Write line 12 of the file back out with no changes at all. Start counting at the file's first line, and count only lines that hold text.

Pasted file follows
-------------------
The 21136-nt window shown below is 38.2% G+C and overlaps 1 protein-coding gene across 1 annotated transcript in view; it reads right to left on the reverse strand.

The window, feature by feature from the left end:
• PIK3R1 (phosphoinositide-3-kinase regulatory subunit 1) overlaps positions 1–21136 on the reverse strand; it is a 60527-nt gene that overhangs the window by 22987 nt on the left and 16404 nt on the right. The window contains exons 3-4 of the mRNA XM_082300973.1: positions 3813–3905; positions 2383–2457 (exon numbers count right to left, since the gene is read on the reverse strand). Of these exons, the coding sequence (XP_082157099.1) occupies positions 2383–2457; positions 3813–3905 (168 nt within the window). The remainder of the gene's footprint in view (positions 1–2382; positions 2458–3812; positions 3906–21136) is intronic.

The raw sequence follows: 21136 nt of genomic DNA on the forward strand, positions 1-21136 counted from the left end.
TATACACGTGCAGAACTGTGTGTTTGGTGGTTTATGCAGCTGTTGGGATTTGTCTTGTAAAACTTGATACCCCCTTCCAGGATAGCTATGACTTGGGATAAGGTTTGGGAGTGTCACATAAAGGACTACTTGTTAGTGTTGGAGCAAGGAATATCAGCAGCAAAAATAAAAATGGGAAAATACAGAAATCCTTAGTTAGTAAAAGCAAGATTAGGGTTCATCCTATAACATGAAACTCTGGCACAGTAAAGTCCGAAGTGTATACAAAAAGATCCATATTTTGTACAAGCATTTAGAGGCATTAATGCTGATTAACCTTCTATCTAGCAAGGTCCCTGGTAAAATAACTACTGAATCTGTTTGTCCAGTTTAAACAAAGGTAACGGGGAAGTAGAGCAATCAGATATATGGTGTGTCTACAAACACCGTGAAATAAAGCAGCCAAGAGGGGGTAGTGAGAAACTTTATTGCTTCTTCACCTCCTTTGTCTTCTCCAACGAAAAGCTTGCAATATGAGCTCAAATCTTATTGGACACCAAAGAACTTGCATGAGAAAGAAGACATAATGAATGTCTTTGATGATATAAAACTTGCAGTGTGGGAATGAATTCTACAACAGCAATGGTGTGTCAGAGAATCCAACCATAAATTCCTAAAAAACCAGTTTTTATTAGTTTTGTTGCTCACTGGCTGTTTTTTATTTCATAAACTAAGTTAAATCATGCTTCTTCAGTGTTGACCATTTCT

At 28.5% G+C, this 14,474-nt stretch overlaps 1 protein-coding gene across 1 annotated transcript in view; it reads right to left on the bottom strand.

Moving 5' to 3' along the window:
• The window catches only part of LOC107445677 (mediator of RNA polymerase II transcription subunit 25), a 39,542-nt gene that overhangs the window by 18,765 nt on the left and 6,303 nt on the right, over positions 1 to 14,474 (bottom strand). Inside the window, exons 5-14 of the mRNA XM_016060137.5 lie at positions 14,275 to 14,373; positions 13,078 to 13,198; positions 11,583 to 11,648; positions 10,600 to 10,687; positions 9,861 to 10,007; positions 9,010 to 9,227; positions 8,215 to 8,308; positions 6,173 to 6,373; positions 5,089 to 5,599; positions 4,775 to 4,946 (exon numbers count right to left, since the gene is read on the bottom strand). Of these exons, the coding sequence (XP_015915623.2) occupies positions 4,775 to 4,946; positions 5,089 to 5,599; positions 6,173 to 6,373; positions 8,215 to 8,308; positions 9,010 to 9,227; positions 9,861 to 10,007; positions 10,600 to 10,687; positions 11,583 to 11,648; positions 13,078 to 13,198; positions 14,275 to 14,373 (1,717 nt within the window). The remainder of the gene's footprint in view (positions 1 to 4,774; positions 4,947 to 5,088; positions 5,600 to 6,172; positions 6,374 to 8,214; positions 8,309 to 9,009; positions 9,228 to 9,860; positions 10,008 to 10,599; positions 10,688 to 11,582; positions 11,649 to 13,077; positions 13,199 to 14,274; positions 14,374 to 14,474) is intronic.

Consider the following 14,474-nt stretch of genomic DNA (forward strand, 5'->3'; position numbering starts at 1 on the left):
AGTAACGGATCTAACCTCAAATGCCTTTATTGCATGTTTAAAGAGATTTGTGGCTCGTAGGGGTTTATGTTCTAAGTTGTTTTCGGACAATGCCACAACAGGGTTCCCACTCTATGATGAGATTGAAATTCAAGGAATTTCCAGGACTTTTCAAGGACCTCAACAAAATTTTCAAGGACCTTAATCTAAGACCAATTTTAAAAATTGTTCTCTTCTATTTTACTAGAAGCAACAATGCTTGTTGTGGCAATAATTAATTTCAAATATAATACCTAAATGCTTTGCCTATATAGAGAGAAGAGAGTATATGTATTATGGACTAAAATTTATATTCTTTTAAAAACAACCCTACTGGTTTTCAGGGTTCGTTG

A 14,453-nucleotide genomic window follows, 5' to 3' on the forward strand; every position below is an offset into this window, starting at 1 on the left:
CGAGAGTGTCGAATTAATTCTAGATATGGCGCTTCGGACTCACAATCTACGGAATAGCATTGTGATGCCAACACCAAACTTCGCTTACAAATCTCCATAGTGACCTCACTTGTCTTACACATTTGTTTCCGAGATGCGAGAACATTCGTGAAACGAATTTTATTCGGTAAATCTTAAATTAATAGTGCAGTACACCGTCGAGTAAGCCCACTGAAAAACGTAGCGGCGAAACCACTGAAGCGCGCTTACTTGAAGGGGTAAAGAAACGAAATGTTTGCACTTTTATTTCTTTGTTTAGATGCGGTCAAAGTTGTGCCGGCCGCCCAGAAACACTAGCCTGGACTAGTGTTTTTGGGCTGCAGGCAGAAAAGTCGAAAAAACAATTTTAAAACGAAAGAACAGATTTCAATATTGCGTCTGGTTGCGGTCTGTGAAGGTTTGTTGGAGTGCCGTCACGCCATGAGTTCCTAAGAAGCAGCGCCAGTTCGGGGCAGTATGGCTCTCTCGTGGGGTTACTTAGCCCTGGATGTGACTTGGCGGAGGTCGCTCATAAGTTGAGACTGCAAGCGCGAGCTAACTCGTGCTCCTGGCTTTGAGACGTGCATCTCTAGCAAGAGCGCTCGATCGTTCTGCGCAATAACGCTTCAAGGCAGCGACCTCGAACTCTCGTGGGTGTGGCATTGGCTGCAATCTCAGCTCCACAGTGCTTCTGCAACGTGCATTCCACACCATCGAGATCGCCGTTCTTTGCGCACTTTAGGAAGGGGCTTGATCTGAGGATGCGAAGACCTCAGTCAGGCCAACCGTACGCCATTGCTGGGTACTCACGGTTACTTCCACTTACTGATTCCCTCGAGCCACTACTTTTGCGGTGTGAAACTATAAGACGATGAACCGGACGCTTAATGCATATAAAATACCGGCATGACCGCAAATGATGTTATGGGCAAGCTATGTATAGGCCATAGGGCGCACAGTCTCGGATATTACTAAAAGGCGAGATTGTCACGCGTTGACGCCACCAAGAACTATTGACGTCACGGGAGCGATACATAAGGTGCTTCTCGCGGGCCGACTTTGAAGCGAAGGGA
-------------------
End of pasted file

CGAGAGTGTCGAATTAATTCTAGATATGGCGCTTCGGACTCACAATCTACGGAATAGCATTGTGATGCCAACACCAAACTTCGCTTACAAATCTCCATAGTGACCTCACTTGTCTTACACATTTGTTTCCGAGATGCGAGAACATTCGTGAAACGAATTTTATTCGGTAAATCTTAAATTAATAGTGCAGTACACCGTCGAGTAAGCCCACTGAAAAACGTAGCGGCGAAACCACTGAAGCGCGCTTACTTGAAGGGGTAAAGAAACGAAATGTTTGCACTTTTATTTCTTTGTTTAGATGCGGTCAAAGTTGTGCCGGCCGCCCAGAAACACTAGCCTGGACTAGTGTTTTTGGGCTGCAGGCAGAAAAGTCGAAAAAACAATTTTAAAACGAAAGAACAGATTTCAATATTGCGTCTGGTTGCGGTCTGTGAAGGTTTGTTGGAGTGCCGTCACGCCATGAGTTCCTAAGAAGCAGCGCCAGTTCGGGGCAGTATGGCTCTCTCGTGGGGTTACTTAGCCCTGGATGTGACTTGGCGGAGGTCGCTCATAAGTTGAGACTGCAAGCGCGAGCTAACTCGTGCTCCTGGCTTTGAGACGTGCATCTCTAGCAAGAGCGCTCGATCGTTCTGCGCAATAACGCTTCAAGGCAGCGACCTCGAACTCTCGTGGGTGTGGCATTGGCTGCAATCTCAGCTCCACAGTGCTTCTGCAACGTGCATTCCACACCATCGAGATCGCCGTTCTTTGCGCACTTTAGGAAGGGGCTTGATCTGAGGATGCGAAGACCTCAGTCAGGCCAACCGTACGCCATTGCTGGGTACTCACGGTTACTTCCACTTACTGATTCCCTCGAGCCACTACTTTTGCGGTGTGAAACTATAAGACGATGAACCGGACGCTTAATGCATATAAAATACCGGCATGACCGCAAATGATGTTATGGGCAAGCTATGTATAGGCCATAGGGCGCACAGTCTCGGATATTACTAAAAGGCGAGATTGTCACGCGTTGACGCCACCAAGAACTATTGACGTCACGGGAGCGATACATAAGGTGCTTCTCGCGGGCCGACTTTGAAGCGAAGGGA